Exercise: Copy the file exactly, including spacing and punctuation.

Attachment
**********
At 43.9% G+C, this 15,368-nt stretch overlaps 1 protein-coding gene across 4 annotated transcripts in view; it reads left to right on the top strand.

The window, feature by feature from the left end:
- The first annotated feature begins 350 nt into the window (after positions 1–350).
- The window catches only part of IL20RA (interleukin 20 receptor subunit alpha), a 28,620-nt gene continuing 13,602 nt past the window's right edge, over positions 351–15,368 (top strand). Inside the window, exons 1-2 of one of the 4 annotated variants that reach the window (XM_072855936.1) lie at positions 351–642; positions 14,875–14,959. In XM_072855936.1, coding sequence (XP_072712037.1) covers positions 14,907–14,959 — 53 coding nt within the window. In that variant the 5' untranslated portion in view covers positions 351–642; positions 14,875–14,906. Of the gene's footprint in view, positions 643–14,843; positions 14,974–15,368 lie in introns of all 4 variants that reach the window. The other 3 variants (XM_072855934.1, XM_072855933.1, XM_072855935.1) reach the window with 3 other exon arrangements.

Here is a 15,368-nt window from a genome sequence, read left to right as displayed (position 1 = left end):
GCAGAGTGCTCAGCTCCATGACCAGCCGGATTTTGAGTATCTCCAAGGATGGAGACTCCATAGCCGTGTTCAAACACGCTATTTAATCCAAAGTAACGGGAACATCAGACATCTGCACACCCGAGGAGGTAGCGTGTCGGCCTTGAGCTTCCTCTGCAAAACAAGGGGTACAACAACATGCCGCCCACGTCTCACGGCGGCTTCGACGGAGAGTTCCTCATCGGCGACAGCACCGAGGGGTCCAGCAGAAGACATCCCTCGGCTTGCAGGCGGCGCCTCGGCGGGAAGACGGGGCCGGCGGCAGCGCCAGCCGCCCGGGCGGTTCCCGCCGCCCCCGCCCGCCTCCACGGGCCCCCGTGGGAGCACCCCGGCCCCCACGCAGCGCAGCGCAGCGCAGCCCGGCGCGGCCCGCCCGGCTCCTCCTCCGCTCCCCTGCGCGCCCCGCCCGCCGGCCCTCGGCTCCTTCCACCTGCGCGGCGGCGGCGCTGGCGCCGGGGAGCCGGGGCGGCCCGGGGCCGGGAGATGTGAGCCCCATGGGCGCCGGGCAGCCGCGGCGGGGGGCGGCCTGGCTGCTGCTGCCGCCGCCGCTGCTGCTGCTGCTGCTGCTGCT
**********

At 43.9% G+C, this 15,368-nt stretch overlaps 1 protein-coding gene across 4 annotated transcripts in view; it reads left to right on the top strand.

The window, feature by feature from the left end:
- The first annotated feature begins 350 nt into the window (after positions 1–350).
- The window catches only part of IL20RA (interleukin 20 receptor subunit alpha), a 28,620-nt gene continuing 13,602 nt past the window's right edge, over positions 351–15,368 (top strand). Inside the window, exons 1-2 of one of the 4 annotated variants that reach the window (XM_072855936.1) lie at positions 351–642; positions 14,875–14,959. In XM_072855936.1, coding sequence (XP_072712037.1) covers positions 14,907–14,959 — 53 coding nt within the window. In that variant the 5' untranslated portion in view covers positions 351–642; positions 14,875–14,906. Of the gene's footprint in view, positions 643–14,843; positions 14,974–15,368 lie in introns of all 4 variants that reach the window. The other 3 variants (XM_072855934.1, XM_072855933.1, XM_072855935.1) reach the window with 3 other exon arrangements.

Here is a 15,368-nt window from a genome sequence, read left to right as displayed (position 1 = left end):
GCAGAGTGCTCAGCTCCATGACCAGCCGGATTTTGAGTATCTCCAAGGATGGAGACTCCATAGCCGTGTTCAAACACGCTATTTAATCCAAAGTAACGGGAACATCAGACATCTGCACACCCGAGGAGGTAGCGTGTCGGCCTTGAGCTTCCTCTGCAAAACAAGGGGTACAACAACATGCCGCCCACGTCTCACGGCGGCTTCGACGGAGAGTTCCTCATCGGCGACAGCACCGAGGGGTCCAGCAGAAGACATCCCTCGGCTTGCAGGCGGCGCCTCGGCGGGAAGACGGGGCCGGCGGCAGCGCCAGCCGCCCGGGCGGTTCCCGCCGCCCCCGCCCGCCTCCACGGGCCCCCGTGGGAGCACCCCGGCCCCCACGCAGCGCAGCGCAGCGCAGCCCGGCGCGGCCCGCCCGGCTCCTCCTCCGCTCCCCTGCGCGCCCCGCCCGCCGGCCCTCGGCTCCTTCCACCTGCGCGGCGGCGGCGCTGGCGCCGGGGAGCCGGGGCGGCCCGGGGCCGGGAGATGTGAGCCCCATGGGCGCCGGGCAGCCGCGGCGGGGGGCGGCCTGGCTGCTGCTGCCGCCGCCGCTGCTGCTGCTGCTGCTGCTGCT